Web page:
A low-end car likely will leverage third-party electronics and apps,
whereas a high-end car likely will continue to design for and
provide services itself--perhaps partly to ensure a quality and
consistent customer experience.
"If you buy a $100,000 BMW, and your Bluetooth connectivity doesn't
work perfectly, you're going to be upset," said Rob Passaro, head of
BMW's apps center in Palo Alto, Calif.
Mark Spain, who listed his title as Telematics Leadership for
Verizon, said "lots of" different business models will happen
Verizon is trying to position itself as the wireless network for the
connected car. For example, it's looking at ways that consumers can
simply add their "car" to their data plan in the future, according
But there are business opportunities beyond extracting subscription
dollars from consumers. Take vehicle data.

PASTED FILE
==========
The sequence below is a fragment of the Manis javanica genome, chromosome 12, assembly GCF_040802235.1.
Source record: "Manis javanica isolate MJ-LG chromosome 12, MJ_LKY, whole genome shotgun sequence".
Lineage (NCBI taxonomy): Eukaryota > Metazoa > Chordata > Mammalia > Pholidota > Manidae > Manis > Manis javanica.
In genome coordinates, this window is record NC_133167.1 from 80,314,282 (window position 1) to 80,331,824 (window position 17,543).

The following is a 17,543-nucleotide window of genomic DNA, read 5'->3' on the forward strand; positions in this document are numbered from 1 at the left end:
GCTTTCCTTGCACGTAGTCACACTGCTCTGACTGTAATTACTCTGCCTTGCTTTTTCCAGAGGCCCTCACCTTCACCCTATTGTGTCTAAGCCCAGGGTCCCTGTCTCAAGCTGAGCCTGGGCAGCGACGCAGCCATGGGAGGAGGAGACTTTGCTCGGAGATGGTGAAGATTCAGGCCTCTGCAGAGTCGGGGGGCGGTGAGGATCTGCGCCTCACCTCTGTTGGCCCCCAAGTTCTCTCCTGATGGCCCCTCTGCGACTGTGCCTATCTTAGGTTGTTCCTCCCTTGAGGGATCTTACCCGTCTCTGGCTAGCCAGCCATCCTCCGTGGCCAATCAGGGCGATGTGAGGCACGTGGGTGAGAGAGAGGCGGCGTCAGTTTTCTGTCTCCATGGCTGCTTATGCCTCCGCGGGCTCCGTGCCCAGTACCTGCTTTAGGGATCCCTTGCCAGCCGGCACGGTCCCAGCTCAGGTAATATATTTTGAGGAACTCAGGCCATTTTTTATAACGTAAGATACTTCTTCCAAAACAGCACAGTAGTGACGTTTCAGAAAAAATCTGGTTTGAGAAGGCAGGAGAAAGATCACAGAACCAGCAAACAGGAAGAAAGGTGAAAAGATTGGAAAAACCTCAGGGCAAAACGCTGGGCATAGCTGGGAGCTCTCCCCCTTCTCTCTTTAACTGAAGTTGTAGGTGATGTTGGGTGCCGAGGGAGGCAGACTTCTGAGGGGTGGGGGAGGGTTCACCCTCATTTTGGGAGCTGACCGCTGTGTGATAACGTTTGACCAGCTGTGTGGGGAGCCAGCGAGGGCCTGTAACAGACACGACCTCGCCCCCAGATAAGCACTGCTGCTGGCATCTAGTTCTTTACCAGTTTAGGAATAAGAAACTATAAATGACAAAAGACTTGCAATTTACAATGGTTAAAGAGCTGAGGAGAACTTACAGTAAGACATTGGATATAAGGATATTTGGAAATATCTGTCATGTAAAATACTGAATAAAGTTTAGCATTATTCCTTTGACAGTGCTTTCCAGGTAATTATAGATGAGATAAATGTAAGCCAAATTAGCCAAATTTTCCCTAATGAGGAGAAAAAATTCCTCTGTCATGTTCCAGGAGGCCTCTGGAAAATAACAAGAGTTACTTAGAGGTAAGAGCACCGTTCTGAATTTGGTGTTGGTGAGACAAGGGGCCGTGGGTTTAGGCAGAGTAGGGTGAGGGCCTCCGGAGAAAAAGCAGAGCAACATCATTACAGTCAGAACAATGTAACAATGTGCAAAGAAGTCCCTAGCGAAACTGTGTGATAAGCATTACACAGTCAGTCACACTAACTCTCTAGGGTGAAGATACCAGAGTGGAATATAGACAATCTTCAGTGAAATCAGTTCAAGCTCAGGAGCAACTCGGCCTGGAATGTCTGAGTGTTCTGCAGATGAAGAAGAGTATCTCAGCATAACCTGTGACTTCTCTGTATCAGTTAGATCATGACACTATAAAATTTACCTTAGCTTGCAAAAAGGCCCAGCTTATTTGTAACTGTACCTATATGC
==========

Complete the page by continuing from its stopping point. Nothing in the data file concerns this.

"The 4G LTE network that we architected allows for multiple data
streams to happen at the same time," Spain said. There's an
opportunity to figure out how to monetize the car's data because
there's "lots of value for the dealer network, to the manufacturing
process, for engineering, R&D process and even further
"That data can be extracted real time. You can imagine the value to
the automotive industry," he added.
An additional challenge is technology evolution. Traditional
automotive design cycles are five to seven years. But if the sexiest part of
the vehicle is is the infotainment system (where technologies change
rapidly), there's a mismatch.
"Nothing ages faster than the infotainment system. Nothing," Passaro
said. "We want to change that. We want that to be the freshest
experience or product part of your car experience." BMW has started
to address this with embedded browsers and data connection that had
so-so performance but have evolved and gotten better, he added.
For semiconductor engineers, it's all good and all upside. For
systems engineers, just what constitutes the infotainment and
communications systems will continue to be a moving target for years
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